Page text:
- The chairman of the Senate Judiciary Committee and a leading Republican senator reintroduced a bill that seeks to compel the Supreme Court to televise its open court sessions live.
- In pushing for the bill, Judiciary Chair Sen. Dick Durbin, D-Ill., cited the Supreme Court's plummeting credibility with the public after controversial rulings on abortion and gun control.
- The Supreme Court in 2020 began live streaming audio of its arguments, a concession to court access due to the Covid pandemic.
The chairman of the Senate Judiciary Committee and a leading Republican senator on Thursday reintroduced a bill that seeks to compel the Supreme Court to televise its open court sessions live.
In pushing for the bill's approval, Judiciary Chair Sen. Dick Durbin, D-Ill., cited the Supreme Court's plummeting credibility with the public after recent controversial rulings on abortion and gun control.
The proposed legislation would mandate televised Supreme Court sessions unless a majority of the court's nine justices ruled that such coverage would violate the due process rights of a party appearing before the court.
The Judiciary Committee approved the bill in 2021 by a bipartisan vote of 15-7. But it did not advance much further in Congress.
A related bill, which was also reintroduced Thursday, would permit televised coverage of all publicly open federal court proceedings.
"As trust in the Court hovers near all-time lows, shining a light into the SCOTUS chamber would help strengthen our democracy," Durbin wrote in a Twitter post as he and Sen. Chuck Grassley, R-Iowa, floated the bill again Thursday.
A Supreme Court spokeswoman did not immediately respond to a request for comment.
The Supreme Court long has refused to allow cameras — TV or still — into oral arguments for cases or other proceedings. Because of that, and because of the relatively few seats allotted to the public in the court's chamber, few people ever get to see a Supreme Court argument.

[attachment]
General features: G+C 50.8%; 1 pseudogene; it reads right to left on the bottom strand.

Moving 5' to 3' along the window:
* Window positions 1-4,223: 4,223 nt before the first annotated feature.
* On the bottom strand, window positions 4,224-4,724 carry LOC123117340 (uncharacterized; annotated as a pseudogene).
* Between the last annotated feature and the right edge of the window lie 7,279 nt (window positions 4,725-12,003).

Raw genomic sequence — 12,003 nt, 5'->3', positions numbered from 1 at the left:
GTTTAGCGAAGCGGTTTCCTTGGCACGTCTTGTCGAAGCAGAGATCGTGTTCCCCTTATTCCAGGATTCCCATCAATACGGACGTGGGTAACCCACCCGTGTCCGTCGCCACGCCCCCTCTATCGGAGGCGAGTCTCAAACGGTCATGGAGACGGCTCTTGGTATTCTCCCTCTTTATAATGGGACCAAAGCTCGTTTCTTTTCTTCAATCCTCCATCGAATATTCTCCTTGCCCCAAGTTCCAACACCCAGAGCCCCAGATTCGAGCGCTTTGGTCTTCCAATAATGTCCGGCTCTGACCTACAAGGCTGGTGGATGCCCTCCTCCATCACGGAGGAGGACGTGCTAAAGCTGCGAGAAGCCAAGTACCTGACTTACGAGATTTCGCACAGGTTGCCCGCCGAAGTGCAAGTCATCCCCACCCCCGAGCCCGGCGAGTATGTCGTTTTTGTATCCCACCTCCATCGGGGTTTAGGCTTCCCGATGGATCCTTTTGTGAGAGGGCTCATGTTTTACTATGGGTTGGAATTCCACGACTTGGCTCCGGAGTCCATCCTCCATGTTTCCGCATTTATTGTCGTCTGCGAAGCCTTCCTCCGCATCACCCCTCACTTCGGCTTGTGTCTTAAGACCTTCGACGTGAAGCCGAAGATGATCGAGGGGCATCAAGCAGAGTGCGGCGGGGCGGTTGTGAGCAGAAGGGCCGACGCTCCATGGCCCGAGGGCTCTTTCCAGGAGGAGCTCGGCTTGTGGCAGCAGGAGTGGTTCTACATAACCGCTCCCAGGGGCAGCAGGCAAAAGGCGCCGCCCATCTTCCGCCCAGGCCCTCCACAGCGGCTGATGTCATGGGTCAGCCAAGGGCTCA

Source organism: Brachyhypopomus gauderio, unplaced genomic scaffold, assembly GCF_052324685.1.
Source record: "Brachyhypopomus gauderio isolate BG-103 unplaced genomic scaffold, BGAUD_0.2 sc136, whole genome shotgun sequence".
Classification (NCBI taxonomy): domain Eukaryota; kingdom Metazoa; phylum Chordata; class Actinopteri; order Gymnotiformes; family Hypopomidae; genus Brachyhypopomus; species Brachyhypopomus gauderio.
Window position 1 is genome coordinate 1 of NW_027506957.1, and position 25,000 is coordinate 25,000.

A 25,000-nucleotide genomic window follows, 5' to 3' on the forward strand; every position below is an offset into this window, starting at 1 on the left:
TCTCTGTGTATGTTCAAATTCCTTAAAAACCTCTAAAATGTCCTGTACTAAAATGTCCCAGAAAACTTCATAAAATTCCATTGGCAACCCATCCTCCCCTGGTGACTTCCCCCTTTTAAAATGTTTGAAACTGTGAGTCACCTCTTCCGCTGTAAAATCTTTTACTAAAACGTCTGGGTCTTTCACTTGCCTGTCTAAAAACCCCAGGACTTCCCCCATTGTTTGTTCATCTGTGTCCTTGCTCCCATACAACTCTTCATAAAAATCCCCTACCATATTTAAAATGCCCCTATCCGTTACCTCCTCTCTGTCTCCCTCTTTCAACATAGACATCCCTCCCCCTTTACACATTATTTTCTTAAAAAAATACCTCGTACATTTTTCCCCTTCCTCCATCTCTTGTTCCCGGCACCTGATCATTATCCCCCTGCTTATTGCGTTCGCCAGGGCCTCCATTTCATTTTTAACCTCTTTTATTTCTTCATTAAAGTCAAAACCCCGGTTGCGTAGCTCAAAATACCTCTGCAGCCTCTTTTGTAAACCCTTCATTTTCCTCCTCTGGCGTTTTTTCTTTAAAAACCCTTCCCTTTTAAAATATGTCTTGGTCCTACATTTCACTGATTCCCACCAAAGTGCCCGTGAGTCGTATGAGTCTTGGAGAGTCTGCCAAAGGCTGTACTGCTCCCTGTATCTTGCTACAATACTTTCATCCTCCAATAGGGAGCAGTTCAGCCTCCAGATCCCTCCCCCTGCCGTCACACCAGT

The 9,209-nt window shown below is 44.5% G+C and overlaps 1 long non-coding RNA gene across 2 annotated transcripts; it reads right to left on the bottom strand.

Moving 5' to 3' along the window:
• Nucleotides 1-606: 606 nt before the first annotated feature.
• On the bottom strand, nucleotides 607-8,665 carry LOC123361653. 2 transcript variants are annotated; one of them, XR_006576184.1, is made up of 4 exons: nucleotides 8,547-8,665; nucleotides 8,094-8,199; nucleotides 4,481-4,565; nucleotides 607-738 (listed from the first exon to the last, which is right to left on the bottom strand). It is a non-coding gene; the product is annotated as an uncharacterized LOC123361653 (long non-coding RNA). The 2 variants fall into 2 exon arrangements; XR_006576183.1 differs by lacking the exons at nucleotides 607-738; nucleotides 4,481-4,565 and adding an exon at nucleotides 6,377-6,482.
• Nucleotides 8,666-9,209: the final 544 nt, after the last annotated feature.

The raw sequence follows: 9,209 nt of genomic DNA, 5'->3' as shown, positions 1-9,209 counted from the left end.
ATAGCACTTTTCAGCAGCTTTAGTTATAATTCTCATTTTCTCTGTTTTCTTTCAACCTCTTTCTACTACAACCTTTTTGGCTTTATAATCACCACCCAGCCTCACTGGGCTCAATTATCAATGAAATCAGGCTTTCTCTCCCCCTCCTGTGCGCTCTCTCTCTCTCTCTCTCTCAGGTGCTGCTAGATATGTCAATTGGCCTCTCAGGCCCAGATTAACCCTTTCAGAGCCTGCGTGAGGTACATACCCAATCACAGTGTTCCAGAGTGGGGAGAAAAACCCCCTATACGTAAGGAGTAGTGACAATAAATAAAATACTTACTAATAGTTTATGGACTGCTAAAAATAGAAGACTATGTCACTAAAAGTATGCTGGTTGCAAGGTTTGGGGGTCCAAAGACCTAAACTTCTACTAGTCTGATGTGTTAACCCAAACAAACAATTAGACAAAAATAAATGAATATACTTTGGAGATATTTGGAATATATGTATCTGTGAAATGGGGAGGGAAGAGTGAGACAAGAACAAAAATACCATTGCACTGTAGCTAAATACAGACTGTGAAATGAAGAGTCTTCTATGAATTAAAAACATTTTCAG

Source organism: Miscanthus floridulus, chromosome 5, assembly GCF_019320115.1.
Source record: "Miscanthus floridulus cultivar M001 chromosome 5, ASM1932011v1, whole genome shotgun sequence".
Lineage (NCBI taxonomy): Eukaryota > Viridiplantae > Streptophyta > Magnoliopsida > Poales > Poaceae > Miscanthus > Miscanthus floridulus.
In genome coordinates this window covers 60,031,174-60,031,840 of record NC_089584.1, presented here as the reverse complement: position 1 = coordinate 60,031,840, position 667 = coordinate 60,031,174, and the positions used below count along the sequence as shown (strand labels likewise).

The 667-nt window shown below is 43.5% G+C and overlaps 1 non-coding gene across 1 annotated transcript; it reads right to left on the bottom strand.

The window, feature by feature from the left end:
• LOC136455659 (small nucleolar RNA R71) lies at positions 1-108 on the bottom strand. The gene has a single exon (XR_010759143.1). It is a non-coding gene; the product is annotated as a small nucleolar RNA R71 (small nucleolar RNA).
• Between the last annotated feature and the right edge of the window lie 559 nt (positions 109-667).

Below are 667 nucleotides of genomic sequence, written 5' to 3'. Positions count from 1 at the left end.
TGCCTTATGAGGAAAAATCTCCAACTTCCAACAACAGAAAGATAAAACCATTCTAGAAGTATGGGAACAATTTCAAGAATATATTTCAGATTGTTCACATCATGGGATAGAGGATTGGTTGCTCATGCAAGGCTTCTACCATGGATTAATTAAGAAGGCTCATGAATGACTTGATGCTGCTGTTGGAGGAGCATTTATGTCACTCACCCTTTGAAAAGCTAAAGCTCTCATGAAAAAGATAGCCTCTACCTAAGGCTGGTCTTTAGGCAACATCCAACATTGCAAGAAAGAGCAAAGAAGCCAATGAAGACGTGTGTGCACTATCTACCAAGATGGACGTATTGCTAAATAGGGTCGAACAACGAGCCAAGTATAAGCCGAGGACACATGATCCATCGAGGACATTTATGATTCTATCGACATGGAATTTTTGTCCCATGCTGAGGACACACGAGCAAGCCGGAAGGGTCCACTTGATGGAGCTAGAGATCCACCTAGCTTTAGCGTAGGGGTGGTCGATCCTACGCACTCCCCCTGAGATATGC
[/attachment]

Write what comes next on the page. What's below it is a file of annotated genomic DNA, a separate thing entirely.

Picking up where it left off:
The Supreme Court in 2020 began allowing audio livestreaming of oral arguments in light of the Covid-19 pandemic, which closed public access to the court's building for more than two years.
Many federal district courts, which also do not permit televised access, allowed livestreaming audio or dial-in access for the first time because of the pandemic.
During those two years, the portion of Americans who said they had a great deal or fair amount of trust in the judicial branch of the government headed by the Supreme Court fell from 67% to 47%, according to the Gallup public opinion firm.
That was a record low, by 6 percentage points, since Gallup began polling trust levels in the high court in 1972.
The new low was reached months after the Supreme Court finished a term considered one of the most controversial and consequential, marked by two rulings in particular.
On June 24, 2022, the Supreme Court revoked a half-century-old ruling in Roe v. Wade that had established the constitutional right to abortion. The new ruling, in a case called Dobbs v. Jackson Women's Health Organization, said there was no such federal right, triggering the prohibition of abortion in more than half of the United States.
A day earlier, in New York State Rifle & Pistol Association Inc. v. Bruen, the court overturned a New York gun control law, ruling that people have a constitutional right to carry guns in public for their own protection.
Durbin cited both cases in a statement Thursday calling for televised Supreme Court sessions.
"Rulings made by Justices in our nation's highest court impact the lives of every American, regardless of zip code," Durbin said. "We see an ever-apparent interest for the American people to be able to witness the highest court's proceedings, from seemingly routine sessions to oral arguments in high-profile cases like Dobbs and Bruen, for example."
Grassley, in his own statement, said, "The judicial branch has a massive impact on our daily lives and the lives of generations to come, yet few Americans ever get the chance to see inside the legal process."
"Allowing cameras access to Supreme Court would be a victory for transparency and would help the American people grow in confidence and understanding of the judiciary," Grassley said.